Albert's

Economy, People, and Faith

My interest in economy is growing. Numbers has always been interesting to me, but add the human intent of 6 billion people behind those financial statistics, the reports almost unfold like a drama. Maybe it is just my over active imagination and lack of economic background, but I found it a challenge to separate facts from propaganda. More often than not, I had to read the same event from the US News Source, Chinese News Source, Digg's comments, and Europe News Source to get the full picture.

I am currently learning about world economy in terms of birth-rates. Without a formal study of economic, I started with some assumptions. Such as - 1. finance is driven by people, 2. supply and demand is not artificially conjured by companies, 3. competition is relatively free to reflect that supply and demand. In another words, I am trying to figure out financial trends in-terms of human psychology. I am interesting in the long term overall picture of the interaction between money and people.

An interesting thing to note is that China is having a baby boom right now due to a slight change in the One Child per Family Policy. I am still trying to figure out how that factors into world economic trends. How does a baby boom of the world's more populous country shape spending trend? I plan to take a look at the US baby boom after world war and see if the two can be compared and the trend predicted.
China's population is expected to reach 1.36 billion by 2010 and 1.45 billion by 2020. The peak will come in 2033 with a total population of 1.5 billion, according to a report issued by the State Population and Family Planning Commission this January.
On similar news, Japan's baby boomers started to retire this year and US baby boomers will begin to retire soon (see 3.Shifting Demographics of Western Civilization from Global Intelligence Briefing for CEO).

It seems developed nations has a trend of lower birth-rate. I am interested in finding out why. Is it the taxes? the social pressure? government regulation? Is the lower birth-rate an essential element towards becoming a developed nation or is it a by-product of becoming a developed nation?

China seems to think it is an essential element judging by the implementation of One Child per Family policy, but i am not quite convinced - then again, I don't even know enough to ask the right questions yet.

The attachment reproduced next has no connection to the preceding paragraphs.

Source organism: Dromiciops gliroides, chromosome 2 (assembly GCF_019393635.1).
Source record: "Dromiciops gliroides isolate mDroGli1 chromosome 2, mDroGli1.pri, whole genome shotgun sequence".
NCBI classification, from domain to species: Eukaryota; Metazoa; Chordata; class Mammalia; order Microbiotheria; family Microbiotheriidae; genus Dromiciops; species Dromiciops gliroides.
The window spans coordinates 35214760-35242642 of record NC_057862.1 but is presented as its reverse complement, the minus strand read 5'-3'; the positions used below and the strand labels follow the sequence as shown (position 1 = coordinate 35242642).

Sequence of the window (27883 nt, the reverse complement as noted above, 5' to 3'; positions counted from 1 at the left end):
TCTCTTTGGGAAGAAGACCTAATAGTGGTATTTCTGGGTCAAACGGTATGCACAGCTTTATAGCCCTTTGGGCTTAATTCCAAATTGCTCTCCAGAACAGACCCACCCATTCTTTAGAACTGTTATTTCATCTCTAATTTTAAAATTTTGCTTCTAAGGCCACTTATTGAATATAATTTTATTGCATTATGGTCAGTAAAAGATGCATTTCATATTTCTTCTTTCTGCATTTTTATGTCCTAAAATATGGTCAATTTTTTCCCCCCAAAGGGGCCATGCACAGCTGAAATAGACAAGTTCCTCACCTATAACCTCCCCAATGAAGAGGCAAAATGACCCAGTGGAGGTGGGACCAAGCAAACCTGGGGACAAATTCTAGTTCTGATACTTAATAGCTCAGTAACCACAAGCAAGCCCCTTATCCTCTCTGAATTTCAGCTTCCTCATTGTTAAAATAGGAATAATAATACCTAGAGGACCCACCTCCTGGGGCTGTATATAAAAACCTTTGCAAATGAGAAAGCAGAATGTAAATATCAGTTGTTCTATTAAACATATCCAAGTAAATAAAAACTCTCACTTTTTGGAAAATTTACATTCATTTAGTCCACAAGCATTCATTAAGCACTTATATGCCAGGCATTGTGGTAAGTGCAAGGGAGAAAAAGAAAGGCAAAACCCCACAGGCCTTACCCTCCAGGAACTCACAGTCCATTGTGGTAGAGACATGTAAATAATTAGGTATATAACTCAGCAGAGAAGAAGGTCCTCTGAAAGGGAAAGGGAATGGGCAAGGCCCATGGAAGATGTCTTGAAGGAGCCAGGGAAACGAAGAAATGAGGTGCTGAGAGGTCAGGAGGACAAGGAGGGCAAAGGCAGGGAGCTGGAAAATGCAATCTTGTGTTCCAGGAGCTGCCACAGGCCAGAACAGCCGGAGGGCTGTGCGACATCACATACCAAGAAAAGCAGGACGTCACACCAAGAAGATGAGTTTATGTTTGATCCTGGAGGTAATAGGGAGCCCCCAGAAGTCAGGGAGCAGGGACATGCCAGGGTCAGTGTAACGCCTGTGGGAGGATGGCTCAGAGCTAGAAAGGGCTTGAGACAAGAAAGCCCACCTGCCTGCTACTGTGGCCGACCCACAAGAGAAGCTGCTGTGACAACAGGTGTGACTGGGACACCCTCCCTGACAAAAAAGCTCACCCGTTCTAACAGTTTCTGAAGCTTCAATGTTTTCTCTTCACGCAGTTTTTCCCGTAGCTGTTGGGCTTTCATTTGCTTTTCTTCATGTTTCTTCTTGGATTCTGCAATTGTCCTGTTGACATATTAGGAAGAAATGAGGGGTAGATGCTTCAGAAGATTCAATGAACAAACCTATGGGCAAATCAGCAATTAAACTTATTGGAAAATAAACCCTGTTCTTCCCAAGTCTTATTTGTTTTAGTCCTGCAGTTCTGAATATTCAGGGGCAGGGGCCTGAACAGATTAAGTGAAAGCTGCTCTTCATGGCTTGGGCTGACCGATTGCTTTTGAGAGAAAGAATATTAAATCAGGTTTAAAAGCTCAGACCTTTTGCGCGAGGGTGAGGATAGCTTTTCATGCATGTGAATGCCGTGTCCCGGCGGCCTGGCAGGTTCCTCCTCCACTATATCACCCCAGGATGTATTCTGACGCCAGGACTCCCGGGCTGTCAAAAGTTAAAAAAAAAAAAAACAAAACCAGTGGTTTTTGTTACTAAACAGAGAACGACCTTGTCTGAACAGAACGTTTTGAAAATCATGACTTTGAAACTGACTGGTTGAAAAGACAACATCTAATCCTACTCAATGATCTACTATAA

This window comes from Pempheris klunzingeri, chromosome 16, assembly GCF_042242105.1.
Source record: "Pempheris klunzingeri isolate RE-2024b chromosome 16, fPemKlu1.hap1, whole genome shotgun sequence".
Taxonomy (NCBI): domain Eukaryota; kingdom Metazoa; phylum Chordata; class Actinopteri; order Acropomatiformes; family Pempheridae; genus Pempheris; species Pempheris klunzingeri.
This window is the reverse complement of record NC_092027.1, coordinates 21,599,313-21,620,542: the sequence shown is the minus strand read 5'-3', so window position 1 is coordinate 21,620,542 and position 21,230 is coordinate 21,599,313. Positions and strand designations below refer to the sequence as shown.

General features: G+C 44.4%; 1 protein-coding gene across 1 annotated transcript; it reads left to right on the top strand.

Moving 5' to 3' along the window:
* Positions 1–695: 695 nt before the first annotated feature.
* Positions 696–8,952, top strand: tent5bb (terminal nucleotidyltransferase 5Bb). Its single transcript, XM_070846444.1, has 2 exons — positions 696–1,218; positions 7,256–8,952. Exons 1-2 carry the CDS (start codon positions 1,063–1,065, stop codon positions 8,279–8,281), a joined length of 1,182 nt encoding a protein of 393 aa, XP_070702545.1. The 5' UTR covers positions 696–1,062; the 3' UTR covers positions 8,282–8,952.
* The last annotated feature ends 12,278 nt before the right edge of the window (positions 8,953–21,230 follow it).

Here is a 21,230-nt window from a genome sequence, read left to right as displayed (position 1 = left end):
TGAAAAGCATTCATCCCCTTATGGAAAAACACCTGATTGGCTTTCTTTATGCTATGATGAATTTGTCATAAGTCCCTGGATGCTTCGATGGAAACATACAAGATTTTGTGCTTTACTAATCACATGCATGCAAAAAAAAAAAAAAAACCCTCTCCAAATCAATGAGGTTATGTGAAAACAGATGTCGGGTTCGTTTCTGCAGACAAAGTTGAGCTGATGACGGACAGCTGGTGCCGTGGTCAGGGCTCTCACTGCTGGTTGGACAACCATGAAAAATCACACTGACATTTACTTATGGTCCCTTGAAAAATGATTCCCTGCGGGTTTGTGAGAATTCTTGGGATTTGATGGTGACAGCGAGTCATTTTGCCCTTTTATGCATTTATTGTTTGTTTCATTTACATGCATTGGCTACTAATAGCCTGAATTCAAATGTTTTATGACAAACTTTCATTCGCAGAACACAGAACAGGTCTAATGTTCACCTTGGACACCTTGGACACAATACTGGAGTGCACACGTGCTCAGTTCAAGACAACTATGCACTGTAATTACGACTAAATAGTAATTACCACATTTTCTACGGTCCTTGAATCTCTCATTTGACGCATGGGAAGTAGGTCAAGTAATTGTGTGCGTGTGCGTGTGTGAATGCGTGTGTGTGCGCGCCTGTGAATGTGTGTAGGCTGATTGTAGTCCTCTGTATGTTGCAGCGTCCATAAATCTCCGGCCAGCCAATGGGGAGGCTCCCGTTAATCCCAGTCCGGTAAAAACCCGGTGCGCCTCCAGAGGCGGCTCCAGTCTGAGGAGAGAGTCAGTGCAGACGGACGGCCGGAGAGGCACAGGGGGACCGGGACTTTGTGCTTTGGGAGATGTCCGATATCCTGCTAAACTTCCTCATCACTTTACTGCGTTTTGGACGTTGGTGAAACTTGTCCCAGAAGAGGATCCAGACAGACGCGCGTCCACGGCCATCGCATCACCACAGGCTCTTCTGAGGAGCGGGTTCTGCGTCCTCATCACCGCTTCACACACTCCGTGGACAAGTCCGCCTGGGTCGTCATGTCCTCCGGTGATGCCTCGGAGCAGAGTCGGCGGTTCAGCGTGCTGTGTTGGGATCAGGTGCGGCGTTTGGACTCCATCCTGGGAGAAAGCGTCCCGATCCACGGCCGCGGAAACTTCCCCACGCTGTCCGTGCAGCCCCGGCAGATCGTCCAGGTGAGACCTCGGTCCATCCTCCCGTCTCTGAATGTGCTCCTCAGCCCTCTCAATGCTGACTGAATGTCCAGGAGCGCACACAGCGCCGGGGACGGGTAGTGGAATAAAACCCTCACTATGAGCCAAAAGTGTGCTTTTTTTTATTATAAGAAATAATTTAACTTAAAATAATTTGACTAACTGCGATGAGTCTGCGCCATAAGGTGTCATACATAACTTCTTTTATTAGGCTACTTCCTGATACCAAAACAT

There are some million-dollar questions that countries would love to find the answers. How to maintain a stable economy with a society that is heavily populated with elderly. By 2020 Japan will have 1 in 5 people over age 70. Japan's birth-rate is 1.3 and you need 2.1 to maintain stable population. Japan will loose 60 million in population number by 2020.

Some things are easy to foresee, even for me. Housing cost will decrease in a society that decreases in population. In fact that has been happening for 14 straight years in Japan. The same real estate trend will happen in US as US baby boomers start to retire. The problem is that Real Estate has been one of the 3 backbones of US, along with Stock and Auto-Industry. A tripod missing one leg is shaky and unstable. In fact, I think it is urgent for US to rethink its fundamental planning.

Before, trying to encourage new housing and production of cars, US tend to build houses far apart, with wonderful yards and separate commercial and living zone to the point that everyone must have a car to buy milk. The zoning makes sense before because it props up auto-sale, but is now hurting the economy. As oil price rises, driving everywhere is costly. Baby boomers that get older would also be better served to live in a tighter community, with public transportation.

Of course, Urban planning at this late stage won't save or change the economy in the short term. But I think it is a wise long term investment. What US will have to do short term is shift and update its service industry to cater to elderly. Which I am surprised I have not seen yet. There are not nearly enough nurses for home care, there are no competent public transportation to allow elderly to travel freely, there are no education for elderly to ease them from retirement to a life of productivity.

I found it odd that we have required education to ensure children acquire the minimum skill to function in society but no such education for elderly. Such education for elderly can serve many purposes, not the least it will enable elderly to form new social networks. It can inform elderly of voluntary services that will mutually benefit society and the retiree. It can educate about rampant elderly fraud. It can teach about health care issues. The list goes on and on. On a similar note, why isn't practical money management a required course of high school or college? Just a simple course to teach kids about the dangers of credit cards, about loans, basic tax preparations and keeping receipts. This kind of practical course will be beneficial and pays for itself by cutting down credit card debts.

The more I learn about economy the more abstract it becomes. At first, it is all numbers and trend, products and service. But more and more it is about intents and demands, fears and hope. In fact, at one point I was thinking how much similarity religion and money have in common. Religion is about faith, the more a person believe in it, the more power it has to change your life. Money is about faith, the more people believe in it, the more purchasing power it has to buy things. Both system are build upon faith. Both are imaginary to begin with. Money without faith backing it is just pieces of useless paper. Religion without faith backing it is just a gruesome fairy tale. It makes me slightly uncomfortable that out of the two faith based system I find money more real than religion.


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